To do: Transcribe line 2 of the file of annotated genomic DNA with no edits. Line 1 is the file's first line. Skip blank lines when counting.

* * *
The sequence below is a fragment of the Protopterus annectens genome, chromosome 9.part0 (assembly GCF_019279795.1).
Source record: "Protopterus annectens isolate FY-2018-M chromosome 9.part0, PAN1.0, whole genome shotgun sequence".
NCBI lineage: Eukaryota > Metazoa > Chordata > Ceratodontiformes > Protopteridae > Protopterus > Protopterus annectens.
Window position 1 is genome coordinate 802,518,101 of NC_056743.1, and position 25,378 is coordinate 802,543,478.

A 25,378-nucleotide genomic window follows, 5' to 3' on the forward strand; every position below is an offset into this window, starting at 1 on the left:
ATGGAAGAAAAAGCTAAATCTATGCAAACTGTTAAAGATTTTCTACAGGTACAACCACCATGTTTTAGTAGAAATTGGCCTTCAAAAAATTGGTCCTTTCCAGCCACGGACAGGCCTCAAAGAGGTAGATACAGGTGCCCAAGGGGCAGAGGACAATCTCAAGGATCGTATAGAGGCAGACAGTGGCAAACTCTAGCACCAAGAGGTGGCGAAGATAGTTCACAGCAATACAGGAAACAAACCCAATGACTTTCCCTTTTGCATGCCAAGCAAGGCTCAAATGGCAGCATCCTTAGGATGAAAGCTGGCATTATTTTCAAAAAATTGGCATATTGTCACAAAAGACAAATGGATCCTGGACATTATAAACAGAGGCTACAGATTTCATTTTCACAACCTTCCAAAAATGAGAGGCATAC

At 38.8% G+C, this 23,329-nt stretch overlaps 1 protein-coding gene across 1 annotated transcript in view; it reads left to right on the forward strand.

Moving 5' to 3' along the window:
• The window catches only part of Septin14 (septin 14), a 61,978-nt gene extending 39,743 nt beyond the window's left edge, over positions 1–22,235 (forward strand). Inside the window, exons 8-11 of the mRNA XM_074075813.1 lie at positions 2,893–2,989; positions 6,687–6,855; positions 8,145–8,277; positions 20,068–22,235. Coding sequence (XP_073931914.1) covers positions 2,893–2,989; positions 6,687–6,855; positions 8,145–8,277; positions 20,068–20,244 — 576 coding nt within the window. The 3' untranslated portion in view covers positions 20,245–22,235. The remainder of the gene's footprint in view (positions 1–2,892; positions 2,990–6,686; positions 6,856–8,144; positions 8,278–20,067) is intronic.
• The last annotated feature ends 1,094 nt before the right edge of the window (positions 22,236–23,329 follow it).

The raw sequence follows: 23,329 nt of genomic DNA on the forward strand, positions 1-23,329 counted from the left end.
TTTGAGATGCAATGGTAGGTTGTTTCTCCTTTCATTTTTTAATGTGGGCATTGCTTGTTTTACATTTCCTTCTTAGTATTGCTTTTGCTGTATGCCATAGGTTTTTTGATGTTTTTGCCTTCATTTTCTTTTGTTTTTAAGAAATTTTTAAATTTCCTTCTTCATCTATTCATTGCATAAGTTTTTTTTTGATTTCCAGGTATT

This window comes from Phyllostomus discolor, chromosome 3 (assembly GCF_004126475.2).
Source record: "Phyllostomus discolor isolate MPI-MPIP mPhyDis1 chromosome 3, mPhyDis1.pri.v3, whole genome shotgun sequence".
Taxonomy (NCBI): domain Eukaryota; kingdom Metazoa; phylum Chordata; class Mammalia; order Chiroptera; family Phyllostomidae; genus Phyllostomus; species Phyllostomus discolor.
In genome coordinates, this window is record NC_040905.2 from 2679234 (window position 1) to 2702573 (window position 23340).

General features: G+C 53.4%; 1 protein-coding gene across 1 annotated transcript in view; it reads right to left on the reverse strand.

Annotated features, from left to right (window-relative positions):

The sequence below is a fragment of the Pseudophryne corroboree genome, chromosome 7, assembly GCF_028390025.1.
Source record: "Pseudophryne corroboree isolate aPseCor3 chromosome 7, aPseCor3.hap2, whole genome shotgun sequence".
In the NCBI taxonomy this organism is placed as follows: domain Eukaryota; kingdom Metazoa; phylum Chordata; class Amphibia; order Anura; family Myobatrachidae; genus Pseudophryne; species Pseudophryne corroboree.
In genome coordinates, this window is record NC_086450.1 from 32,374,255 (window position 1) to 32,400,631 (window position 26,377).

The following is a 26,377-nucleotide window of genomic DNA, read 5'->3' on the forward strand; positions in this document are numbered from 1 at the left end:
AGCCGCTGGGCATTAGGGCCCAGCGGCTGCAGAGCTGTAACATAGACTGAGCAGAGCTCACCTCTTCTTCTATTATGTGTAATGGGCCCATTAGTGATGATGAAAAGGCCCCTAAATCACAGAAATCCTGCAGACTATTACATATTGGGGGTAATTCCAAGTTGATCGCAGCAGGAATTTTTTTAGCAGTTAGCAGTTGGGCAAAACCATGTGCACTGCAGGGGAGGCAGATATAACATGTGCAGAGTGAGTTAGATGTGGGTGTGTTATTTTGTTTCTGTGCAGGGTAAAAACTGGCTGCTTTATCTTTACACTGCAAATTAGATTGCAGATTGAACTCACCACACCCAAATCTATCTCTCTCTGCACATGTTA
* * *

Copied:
Source record: "Protopterus annectens isolate FY-2018-M chromosome 9.part0, PAN1.0, whole genome shotgun sequence".